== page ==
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  1. #71
    Protocol Droid Athenian200's Avatar
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    Quote Originally Posted by Red Herring View Post
    Germany uses Russian gas and depends on it and plans to use that instead of oil. It is an interim solution. If you are right with your pessimism about technological developement, we will have to use those fossils anyway.
    Well, the US is moving towards Gas right now as well. A lot of the buses here run on LNG. The good thing about gas, for us, is that we can get it locally... the bad thing is that producing it contaminates our water supply.

    The thing is, it seems like you're more willing to put up with the negative consequences of fossil than the negative consequences of nuclear, even though it's not clear that nuclear is worse in the long-run, because fossil definitely pollutes the air and water, while nuclear pollutes land, mostly.

    The point is that keeping your existing nuclear facilities enables you to use fewer fossil fuels as you transition into renewable energy (when you do have enough, you'll dump the remaining nuclear facilities). It just seems weird not to take advantage of that capacity, and the decision seems to be based on paranoia induced by the incident in Japan.

    Of course, I just think that fossil fuels are not going to hold out, and that it's important to move away from them... you seem to think that nuclear is so bad that we should stick with them no matter how hard it makes things.

  2. #72
    Senior Member Lateralus's Avatar
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    Quote Originally Posted by Red Herring View Post
    As for Lateralus, I don't see where hypocracy should come into play. Sure, people are afraid of a fall out. But that doesn't mean that it is irrational to consider the risks of nuclear energy and the damage nuclear waste does.
    The general public has an irrational fear of radiation due to the media. This leads to people dismissing nuclear power as an alternative rather than allowing the execution of a proper cost-benefit analysis.

    It is not emotional. And even if the decision to drop nuclear energy was emotionally driven, how would that be hypocritical? Doesn't hypocritical mean that you use two different ethical standards? How is this done here? Sorry, I can't follow your trail of thought. And there is no need to get personal with anybody.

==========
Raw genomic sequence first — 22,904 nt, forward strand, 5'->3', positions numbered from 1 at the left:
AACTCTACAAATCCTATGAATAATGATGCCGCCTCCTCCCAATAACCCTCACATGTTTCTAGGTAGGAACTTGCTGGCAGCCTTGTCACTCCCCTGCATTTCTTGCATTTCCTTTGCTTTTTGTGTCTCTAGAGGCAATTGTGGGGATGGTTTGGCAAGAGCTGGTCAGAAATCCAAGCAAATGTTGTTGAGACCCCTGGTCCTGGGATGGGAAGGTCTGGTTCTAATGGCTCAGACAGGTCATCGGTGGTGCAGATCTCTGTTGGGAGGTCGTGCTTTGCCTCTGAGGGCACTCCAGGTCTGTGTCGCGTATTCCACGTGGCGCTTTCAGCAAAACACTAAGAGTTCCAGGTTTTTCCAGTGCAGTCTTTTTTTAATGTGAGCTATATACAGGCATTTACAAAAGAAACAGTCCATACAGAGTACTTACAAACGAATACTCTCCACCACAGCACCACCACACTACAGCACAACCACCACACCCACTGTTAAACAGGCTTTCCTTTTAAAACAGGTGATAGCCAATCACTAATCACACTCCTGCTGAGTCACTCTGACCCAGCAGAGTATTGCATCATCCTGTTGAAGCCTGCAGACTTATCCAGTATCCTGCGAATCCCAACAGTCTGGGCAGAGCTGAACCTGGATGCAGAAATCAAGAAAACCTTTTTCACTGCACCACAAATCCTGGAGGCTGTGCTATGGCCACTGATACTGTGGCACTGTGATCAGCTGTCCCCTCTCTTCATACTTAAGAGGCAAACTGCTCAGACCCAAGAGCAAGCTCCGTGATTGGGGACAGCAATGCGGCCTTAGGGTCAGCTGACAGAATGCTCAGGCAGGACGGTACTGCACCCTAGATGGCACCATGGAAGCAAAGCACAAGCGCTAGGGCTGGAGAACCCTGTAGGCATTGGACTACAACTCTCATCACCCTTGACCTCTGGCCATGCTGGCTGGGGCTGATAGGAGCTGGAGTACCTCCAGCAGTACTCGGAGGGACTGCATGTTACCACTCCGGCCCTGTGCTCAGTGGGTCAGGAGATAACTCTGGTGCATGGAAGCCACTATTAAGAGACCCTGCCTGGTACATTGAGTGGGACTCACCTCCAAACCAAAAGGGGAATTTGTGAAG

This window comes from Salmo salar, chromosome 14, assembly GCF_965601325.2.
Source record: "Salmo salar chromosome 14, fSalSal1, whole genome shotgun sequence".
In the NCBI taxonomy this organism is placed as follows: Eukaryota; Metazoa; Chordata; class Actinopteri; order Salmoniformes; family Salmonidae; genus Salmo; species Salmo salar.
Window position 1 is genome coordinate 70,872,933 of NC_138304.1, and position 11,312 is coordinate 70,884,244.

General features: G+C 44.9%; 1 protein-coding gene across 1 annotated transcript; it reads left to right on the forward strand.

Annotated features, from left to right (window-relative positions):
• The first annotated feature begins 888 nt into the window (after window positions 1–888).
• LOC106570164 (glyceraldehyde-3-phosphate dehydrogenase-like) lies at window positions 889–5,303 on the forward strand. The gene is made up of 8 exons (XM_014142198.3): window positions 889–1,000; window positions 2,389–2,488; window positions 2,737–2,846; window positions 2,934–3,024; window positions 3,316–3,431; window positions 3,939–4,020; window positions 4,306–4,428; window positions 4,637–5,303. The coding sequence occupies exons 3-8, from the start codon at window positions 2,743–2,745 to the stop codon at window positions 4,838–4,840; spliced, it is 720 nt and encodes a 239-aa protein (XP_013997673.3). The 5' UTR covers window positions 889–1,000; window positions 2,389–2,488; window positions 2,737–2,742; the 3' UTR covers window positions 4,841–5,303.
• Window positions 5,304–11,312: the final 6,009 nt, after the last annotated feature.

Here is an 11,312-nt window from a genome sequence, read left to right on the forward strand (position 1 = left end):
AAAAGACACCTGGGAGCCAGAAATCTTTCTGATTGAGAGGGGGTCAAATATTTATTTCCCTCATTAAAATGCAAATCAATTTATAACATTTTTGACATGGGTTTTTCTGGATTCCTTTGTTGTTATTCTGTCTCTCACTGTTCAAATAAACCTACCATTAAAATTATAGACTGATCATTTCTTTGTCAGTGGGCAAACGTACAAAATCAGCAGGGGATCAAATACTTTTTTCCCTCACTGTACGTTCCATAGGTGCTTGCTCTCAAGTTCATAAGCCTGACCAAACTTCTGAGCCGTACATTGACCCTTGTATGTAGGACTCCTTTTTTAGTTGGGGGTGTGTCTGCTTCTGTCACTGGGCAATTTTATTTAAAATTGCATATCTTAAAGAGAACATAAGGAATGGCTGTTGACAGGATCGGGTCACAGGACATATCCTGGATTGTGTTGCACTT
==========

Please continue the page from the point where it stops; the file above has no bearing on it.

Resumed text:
Yes, it is emotional. It is also irrational.

    It is hypocritical because they are not applying the same standard to all energy technologies. The problems with renewable energy sources can supposedly be solved by improving our technology. The problems with nuclear power are not allowed to be solved by improving our technology. That is the inconsistency.

    I'm not getting personal, however, I do see some overly sensitive people. Should I give you a hug or a lollipop when I show how your logic is flawed? Would that make you feel better?
    "We grow up thinking that beliefs are something to be proud of, but they're really nothing but opinions one refuses to reconsider. Beliefs are easy. The stronger your beliefs are, the less open you are to growth and wisdom, because "strength of belief" is only the intensity with which you resist questioning yourself. As soon as you are proud of a belief, as soon as you think it adds something to who you are, then you've made it a part of your ego."

  3. #73
    resonance entropie's Avatar
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    You have to understand that in Germany we have for years strict regulations on the production of CO2. To us the use of fossile energy is almost "clean". In a standard power plant there are 16 processes after the burning of the coal done to the smoke gas to make it clean and the amount of CO2 in it going into the air is reduced to .01 % per kg.

    So there are already hard and strict governmental regulations to the pollution of our atmosphere. Because of that people think maybe it's safer to use all the fossile fuel up than to produce everlasting waste with nuclear energy. It's basically a sword with two edges, no solution is the right one. Yet given the current background, I'ld rather go and take the fossile solution for a time aswell. And if they shut down more plants here, they will build more coal power plants. It's a downside people who want the nuclear plants to be switched of by tomorrow dont think of